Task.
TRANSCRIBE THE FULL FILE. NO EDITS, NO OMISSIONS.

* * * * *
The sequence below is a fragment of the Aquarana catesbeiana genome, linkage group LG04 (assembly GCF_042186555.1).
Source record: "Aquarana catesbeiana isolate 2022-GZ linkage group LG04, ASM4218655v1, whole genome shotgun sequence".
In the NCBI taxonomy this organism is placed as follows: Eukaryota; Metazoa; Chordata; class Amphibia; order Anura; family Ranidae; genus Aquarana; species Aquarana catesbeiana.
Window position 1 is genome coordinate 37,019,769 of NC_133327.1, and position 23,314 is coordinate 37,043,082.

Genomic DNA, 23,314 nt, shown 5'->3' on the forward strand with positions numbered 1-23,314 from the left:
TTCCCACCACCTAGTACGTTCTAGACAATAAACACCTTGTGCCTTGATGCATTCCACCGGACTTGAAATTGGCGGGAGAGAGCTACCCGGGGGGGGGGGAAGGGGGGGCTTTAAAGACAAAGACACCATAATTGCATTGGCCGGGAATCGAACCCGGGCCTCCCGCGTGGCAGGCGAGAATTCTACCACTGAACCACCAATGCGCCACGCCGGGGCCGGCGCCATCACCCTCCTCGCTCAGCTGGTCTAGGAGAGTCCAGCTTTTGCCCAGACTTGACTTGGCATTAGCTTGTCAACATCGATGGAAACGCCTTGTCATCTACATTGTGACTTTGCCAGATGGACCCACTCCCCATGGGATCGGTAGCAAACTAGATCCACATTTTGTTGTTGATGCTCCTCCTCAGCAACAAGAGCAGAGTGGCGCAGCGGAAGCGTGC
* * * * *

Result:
The sequence below is a fragment of the Aquarana catesbeiana genome, linkage group LG04 (assembly GCF_042186555.1).
Source record: "Aquarana catesbeiana isolate 2022-GZ linkage group LG04, ASM4218655v1, whole genome shotgun sequence".
In the NCBI taxonomy this organism is placed as follows: Eukaryota; Metazoa; Chordata; class Amphibia; order Anura; family Ranidae; genus Aquarana; species Aquarana catesbeiana.
Window position 1 is genome coordinate 37,019,769 of NC_133327.1, and position 23,314 is coordinate 37,043,082.

Genomic DNA, 23,314 nt, shown 5'->3' on the forward strand with positions numbered 1-23,314 from the left:
TTCCCACCACCTAGTACGTTCTAGACAATAAACACCTTGTGCCTTGATGCATTCCACCGGACTTGAAATTGGCGGGAGAGAGCTACCCGGGGGGGGGGGAAGGGGGGGCTTTAAAGACAAAGACACCATAATTGCATTGGCCGGGAATCGAACCCGGGCCTCCCGCGTGGCAGGCGAGAATTCTACCACTGAACCACCAATGCGCCACGCCGGGGCCGGCGCCATCACCCTCCTCGCTCAGCTGGTCTAGGAGAGTCCAGCTTTTGCCCAGACTTGACTTGGCATTAGCTTGTCAACATCGATGGAAACGCCTTGTCATCTACATTGTGACTTTGCCAGATGGACCCACTCCCCATGGGATCGGTAGCAAACTAGATCCACATTTTGTTGTTGATGCTCCTCCTCAGCAACAAGAGCAGAGTGGCGCAGCGGAAGCGTGC